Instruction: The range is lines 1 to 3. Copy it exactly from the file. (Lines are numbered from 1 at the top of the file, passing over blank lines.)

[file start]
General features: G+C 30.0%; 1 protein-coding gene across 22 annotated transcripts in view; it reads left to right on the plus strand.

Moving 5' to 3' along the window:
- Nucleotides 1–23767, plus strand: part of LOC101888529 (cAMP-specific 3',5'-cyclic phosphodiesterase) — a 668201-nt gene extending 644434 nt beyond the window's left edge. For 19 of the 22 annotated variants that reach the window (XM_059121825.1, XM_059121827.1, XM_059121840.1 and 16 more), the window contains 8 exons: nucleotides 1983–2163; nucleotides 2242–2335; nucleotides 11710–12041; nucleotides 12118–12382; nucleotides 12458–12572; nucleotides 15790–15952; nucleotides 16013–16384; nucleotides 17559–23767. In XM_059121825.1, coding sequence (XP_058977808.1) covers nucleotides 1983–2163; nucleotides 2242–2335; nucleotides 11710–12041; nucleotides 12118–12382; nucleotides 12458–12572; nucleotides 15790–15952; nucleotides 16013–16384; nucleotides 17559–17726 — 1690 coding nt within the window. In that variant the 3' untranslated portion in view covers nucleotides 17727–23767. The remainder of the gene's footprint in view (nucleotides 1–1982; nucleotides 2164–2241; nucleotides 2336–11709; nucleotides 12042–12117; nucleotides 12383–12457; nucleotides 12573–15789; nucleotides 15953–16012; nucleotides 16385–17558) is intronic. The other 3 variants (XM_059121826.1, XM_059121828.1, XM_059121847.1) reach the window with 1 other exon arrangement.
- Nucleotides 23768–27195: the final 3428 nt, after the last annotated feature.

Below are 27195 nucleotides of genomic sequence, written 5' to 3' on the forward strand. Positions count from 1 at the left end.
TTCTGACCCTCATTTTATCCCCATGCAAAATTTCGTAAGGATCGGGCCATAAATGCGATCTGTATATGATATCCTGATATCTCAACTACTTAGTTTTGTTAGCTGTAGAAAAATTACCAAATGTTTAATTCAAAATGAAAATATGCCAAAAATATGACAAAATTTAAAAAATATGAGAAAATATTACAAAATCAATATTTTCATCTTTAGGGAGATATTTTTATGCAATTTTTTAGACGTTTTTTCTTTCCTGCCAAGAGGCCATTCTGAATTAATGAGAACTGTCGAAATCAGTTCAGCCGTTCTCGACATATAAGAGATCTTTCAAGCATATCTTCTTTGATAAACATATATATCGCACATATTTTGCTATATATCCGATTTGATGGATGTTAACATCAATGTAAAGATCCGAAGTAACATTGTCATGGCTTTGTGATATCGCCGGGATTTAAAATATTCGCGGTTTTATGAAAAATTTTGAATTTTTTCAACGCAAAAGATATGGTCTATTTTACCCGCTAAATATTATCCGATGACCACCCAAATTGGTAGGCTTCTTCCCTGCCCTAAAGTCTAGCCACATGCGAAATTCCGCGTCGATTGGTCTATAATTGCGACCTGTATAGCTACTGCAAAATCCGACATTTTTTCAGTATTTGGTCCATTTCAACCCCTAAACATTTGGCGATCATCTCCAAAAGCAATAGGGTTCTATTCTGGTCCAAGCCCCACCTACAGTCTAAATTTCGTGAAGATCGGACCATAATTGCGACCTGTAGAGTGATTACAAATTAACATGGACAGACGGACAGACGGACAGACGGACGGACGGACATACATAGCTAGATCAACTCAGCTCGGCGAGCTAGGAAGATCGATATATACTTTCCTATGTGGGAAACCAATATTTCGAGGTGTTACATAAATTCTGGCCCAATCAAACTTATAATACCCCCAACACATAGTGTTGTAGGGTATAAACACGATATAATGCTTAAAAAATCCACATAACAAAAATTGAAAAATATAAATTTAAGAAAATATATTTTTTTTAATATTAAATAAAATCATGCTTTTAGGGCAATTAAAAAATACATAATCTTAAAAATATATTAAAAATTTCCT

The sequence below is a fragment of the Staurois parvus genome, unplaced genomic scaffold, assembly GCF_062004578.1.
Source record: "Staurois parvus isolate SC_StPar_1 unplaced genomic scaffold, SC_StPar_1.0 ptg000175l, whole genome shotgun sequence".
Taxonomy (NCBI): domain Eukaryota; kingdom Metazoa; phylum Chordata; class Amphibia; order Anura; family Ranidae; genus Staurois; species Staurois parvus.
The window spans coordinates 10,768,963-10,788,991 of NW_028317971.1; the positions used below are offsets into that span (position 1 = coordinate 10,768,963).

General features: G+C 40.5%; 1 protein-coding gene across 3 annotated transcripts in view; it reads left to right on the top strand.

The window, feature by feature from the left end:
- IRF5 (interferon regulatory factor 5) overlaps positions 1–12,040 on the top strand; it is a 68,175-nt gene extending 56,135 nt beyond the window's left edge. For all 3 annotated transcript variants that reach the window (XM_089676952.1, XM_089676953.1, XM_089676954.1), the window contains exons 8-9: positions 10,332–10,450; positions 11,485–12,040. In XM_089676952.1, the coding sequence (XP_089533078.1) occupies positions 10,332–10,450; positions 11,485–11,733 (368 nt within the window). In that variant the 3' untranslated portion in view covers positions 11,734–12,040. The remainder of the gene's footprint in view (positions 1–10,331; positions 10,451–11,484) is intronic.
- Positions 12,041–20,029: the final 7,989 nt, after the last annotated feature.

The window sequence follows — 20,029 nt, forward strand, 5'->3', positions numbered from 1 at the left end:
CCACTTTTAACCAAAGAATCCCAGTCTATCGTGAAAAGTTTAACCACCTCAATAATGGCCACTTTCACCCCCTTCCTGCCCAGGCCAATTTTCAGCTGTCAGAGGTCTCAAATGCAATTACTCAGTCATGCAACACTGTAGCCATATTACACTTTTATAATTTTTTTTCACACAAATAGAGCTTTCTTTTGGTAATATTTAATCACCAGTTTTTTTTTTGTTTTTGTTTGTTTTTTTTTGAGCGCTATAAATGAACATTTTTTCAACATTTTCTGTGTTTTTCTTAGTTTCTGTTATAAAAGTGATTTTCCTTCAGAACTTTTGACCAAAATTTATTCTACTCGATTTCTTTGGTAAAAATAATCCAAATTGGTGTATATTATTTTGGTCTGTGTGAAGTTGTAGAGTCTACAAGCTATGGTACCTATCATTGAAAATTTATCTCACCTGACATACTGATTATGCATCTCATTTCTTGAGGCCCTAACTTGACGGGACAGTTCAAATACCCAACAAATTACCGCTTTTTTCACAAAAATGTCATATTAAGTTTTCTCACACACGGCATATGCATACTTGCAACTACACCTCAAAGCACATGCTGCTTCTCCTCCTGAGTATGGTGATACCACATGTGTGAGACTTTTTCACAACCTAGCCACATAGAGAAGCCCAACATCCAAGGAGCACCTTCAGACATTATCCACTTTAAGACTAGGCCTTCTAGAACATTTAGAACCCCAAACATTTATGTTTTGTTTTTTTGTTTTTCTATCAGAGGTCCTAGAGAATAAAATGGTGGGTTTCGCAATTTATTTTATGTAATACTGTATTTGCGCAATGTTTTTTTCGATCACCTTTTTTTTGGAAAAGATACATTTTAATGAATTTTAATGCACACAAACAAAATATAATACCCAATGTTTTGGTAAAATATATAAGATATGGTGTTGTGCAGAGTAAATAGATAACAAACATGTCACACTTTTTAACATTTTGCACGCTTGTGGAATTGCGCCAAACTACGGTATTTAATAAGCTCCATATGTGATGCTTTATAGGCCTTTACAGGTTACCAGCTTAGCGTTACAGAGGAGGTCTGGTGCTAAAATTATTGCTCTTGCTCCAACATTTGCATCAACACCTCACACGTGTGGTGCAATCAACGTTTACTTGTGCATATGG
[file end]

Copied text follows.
General features: G+C 30.0%; 1 protein-coding gene across 22 annotated transcripts in view; it reads left to right on the plus strand.

Moving 5' to 3' along the window:
- Nucleotides 1–23767, plus strand: part of LOC101888529 (cAMP-specific 3',5'-cyclic phosphodiesterase) — a 668201-nt gene extending 644434 nt beyond the window's left edge. For 19 of the 22 annotated variants that reach the window (XM_059121825.1, XM_059121827.1, XM_059121840.1 and 16 more), the window contains 8 exons: nucleotides 1983–2163; nucleotides 2242–2335; nucleotides 11710–12041; nucleotides 12118–12382; nucleotides 12458–12572; nucleotides 15790–15952; nucleotides 16013–16384; nucleotides 17559–23767. In XM_059121825.1, coding sequence (XP_058977808.1) covers nucleotides 1983–2163; nucleotides 2242–2335; nucleotides 11710–12041; nucleotides 12118–12382; nucleotides 12458–12572; nucleotides 15790–15952; nucleotides 16013–16384; nucleotides 17559–17726 — 1690 coding nt within the window. In that variant the 3' untranslated portion in view covers nucleotides 17727–23767. The remainder of the gene's footprint in view (nucleotides 1–1982; nucleotides 2164–2241; nucleotides 2336–11709; nucleotides 12042–12117; nucleotides 12383–12457; nucleotides 12573–15789; nucleotides 15953–16012; nucleotides 16385–17558) is intronic. The other 3 variants (XM_059121826.1, XM_059121828.1, XM_059121847.1) reach the window with 1 other exon arrangement.